RE: Thank you! So, this was my first time collaborating with another filmmaker. I’ve always edited all my other films and so it’s been a tremendous process of working with a director and co-writing something. Joe had the idea, told me the idea, and I said, “This is great. You should make this into a movie.” And he had written the first structural outline of the film and had sent that to me. Then, as we made our way through the editing process, Joe would send definite clips that he wanted to use, and tell me how he saw the film, through the interviews. I would take that and start to shape and edit it, and blend it with all the b-roll, and that’s where I started to form all the intertitle names, based on Joe’s early sequence, which had been created in both a thematic and chronological way. I sort of took it and tried to be as clever with the names as I possibly could. If you look at them, most of them reference film in some way.

JT: So, he’s being kind in calling it an outline. Basically, what I sent him was about two-plus years of research, and I work as an historian would: I compile sources and facts and regurgitate them into a large several-page outline. And yeah, I shared that with Bobby, and we kind of decided that it’s a complicated story to tell. The legal cases that we bring up throughout the movie are not just cut and dried. One particular case did not end censorship or change it demonstrably, but it changed an aspect of censorship.

HtN: Is this the 1950s Supreme Court case, or an earlier one?

 JT: Really all of them. Other than the very first one – the Mutual Decision, which set the precedent and legal groundwork for censorship – they’re all, after that, just nebulous and difficult to explain. So, we looked at all these chapters and said, “You know, how do we tell this in a way, under 90 minutes, that will make any sense at all?” And it was really great to have someone to help mold the story.

HtN: But this was not your first collaboration, because you co-directed your last film with Skizz Cyzyk.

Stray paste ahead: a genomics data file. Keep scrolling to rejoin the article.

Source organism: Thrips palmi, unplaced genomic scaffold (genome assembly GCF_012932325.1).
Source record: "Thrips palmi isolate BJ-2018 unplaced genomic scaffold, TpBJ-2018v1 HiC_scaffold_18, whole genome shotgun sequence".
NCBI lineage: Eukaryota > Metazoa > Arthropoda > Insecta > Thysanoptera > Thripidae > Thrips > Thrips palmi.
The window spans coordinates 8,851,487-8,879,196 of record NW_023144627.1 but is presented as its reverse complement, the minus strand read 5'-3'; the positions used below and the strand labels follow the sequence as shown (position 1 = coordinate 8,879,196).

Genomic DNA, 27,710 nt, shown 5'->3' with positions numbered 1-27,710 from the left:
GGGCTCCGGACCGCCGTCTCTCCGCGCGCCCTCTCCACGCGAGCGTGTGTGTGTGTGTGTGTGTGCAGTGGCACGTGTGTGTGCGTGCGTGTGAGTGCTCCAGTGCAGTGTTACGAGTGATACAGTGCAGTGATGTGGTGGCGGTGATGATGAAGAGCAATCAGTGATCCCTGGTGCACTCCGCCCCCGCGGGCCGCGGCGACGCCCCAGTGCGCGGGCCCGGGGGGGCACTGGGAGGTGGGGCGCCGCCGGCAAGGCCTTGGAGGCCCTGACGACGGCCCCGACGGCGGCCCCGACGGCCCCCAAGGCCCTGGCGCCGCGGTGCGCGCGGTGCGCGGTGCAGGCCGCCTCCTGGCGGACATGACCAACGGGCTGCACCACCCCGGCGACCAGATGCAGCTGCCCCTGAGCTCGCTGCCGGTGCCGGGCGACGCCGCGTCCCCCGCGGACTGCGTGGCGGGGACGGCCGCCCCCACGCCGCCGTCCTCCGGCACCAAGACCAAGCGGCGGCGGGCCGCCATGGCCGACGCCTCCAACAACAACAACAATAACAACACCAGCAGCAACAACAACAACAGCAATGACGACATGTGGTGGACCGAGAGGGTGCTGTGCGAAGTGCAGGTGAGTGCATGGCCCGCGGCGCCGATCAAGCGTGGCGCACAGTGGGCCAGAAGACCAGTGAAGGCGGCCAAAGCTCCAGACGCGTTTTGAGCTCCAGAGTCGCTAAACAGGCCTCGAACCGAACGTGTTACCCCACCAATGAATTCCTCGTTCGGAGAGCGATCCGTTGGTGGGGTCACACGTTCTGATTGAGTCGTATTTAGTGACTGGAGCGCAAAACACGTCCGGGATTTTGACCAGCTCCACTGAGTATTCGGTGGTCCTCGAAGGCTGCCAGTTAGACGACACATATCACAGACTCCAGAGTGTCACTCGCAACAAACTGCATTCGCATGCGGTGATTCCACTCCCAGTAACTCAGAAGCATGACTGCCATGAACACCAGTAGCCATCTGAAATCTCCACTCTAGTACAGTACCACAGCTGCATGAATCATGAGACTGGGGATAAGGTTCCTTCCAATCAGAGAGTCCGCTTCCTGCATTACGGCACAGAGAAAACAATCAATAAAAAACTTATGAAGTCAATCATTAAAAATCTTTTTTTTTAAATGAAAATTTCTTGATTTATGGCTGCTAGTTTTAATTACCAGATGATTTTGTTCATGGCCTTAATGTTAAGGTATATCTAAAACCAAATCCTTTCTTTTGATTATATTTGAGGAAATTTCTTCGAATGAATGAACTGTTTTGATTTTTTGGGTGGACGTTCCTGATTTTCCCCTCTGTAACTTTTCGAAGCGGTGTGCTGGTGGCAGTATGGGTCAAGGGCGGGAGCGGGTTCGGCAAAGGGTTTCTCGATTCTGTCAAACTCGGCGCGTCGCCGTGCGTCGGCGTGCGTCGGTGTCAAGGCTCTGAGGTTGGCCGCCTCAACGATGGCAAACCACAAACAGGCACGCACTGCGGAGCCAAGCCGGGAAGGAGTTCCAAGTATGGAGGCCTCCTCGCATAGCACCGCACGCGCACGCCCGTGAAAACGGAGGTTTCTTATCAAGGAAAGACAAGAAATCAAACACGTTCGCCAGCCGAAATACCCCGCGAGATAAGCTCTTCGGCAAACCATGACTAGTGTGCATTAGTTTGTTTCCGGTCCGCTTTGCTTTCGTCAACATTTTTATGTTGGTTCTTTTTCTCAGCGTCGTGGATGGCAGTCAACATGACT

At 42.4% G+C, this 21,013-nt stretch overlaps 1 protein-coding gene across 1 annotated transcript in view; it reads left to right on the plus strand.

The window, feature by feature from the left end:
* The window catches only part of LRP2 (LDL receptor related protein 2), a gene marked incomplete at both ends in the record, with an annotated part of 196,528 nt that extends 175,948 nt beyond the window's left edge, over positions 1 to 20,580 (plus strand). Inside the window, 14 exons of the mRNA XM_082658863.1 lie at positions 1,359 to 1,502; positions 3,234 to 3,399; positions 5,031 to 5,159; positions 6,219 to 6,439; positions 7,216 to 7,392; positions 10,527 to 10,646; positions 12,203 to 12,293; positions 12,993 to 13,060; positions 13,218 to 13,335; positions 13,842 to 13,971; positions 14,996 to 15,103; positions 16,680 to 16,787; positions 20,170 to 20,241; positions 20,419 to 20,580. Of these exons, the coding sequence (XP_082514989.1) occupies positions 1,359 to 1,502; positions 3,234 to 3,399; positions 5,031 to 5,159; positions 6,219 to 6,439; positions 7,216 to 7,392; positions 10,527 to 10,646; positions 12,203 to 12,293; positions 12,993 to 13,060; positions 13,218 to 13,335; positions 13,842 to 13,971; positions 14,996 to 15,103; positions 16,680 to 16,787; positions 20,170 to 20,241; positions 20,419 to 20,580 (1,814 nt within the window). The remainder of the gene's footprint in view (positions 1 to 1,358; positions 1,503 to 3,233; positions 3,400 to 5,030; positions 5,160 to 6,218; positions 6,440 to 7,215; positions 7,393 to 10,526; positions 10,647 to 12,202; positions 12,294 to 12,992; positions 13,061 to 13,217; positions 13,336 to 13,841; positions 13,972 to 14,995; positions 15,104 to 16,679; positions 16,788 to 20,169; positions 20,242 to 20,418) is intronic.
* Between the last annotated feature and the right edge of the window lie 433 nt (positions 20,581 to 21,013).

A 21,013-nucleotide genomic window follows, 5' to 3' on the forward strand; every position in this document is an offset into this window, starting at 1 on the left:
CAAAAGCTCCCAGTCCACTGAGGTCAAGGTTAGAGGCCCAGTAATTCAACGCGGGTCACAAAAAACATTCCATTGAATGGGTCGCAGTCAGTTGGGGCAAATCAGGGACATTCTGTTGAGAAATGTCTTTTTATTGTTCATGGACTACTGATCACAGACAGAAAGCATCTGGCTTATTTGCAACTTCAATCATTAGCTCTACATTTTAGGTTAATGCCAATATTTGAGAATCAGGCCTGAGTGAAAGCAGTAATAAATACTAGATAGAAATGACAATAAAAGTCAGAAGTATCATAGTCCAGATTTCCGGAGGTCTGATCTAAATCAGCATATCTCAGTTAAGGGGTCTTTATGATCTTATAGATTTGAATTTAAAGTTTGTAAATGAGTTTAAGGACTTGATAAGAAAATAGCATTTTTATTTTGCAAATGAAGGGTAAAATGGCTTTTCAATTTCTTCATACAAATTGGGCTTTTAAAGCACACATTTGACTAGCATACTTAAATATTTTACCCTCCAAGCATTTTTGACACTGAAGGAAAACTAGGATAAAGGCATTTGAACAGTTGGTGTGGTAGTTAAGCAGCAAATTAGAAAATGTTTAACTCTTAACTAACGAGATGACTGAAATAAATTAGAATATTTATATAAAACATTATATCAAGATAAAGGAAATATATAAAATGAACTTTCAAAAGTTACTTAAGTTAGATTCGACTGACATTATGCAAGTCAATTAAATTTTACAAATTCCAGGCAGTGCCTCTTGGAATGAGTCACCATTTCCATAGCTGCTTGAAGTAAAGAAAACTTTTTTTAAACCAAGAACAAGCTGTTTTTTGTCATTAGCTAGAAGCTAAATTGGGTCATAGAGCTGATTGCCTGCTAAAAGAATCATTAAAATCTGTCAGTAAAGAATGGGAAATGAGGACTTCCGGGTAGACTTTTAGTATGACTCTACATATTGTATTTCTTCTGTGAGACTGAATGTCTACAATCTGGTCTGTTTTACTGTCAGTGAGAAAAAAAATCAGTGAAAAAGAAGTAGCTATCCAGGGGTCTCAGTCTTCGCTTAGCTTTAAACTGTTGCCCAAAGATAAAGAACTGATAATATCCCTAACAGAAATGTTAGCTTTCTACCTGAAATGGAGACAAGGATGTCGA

JT: Yes. So, I’m a public historian by training, and what we do is collaborate with people, and yeah, I worked with Skizz. He didn’t start out being my co-director; he started out just shooting interviews for me, and then we had done so many interviews and I got him so invested in the film that he realized, “OK. I guess I’m a co-director.”

HtN: And though he is not a co-director here, Skizz Cyzyk was your DP [director of photography].

 JT: Yes. He shot almost all our interview footage.

HtN: Speaking of which, I wanted to ask you about your choice to shoot your talking heads against a white background.

 JT: My quick answer to that is that I’ve seen white backgrounds used in everything from great films to terrible commercials, and what I thought was: “We’re going to be showing a lot of movie clips. They’re going to have a lot of color. We’re going to be talking about a lot of legal things that may sedate people. When we have to cut to talking-head footage, I want it to jolt you awake.” It was also a way of limiting myself and the editor from being able to use too much talking-head footage. So, it was very intentional.

HtN: I mean, they look great! I was just curious, because you don’t always see such white backgrounds.

 RE: Yeah, and I had never done that. I’ve used backdrops in some previous films. Joe had mentioned that choice up front and talked about the stark contrast that he had in mind for the interviews, and I had said to him, “I also think it’s a good choice, because I really want to make a documentary where you see talking heads very little.” One documentary that I love is Senna, about the Formula One race-car driver. It’s a beautiful film, and it’s one of the earlier ones where it’s all interview-based, but you never see a single talking head; they’re all just reference by name on the screen. So, I said, “If we can move towards that as much as we can, I think we have enough material here to really build an archival-based film.”

HtN: Were there any people that you sought out, for interviews, who declined to participate in the film? Did you have any trouble getting some people to be on camera? And also, were there people whom you interviewed that you then cut out of the movie?

RE: In the film, I think we used at least a piece of everybody we interviewed, except for Gamse’s husband … the husband of one of the censors, Barbara Gamse. We couldn’t find a spot for him.

HtN: But you put her in at the end, correct?

Norman Mason, Mary Avara, and Rosalyn Shecter. Newly Appointed Censor Board. May 1, 1961. Photo by William LaFoore

RE: Yeah! She’s in there. And he had some things to say, because of his relationship to her, but … you know how these things work. We have great sequences that didn’t make the film; great anecdotes about censoring moments that will ostensibly be on a DVD release, but just couldn’t make it. But I think we used mostly everyone that was interviewed, at least in some capacity, unless I’m forgetting.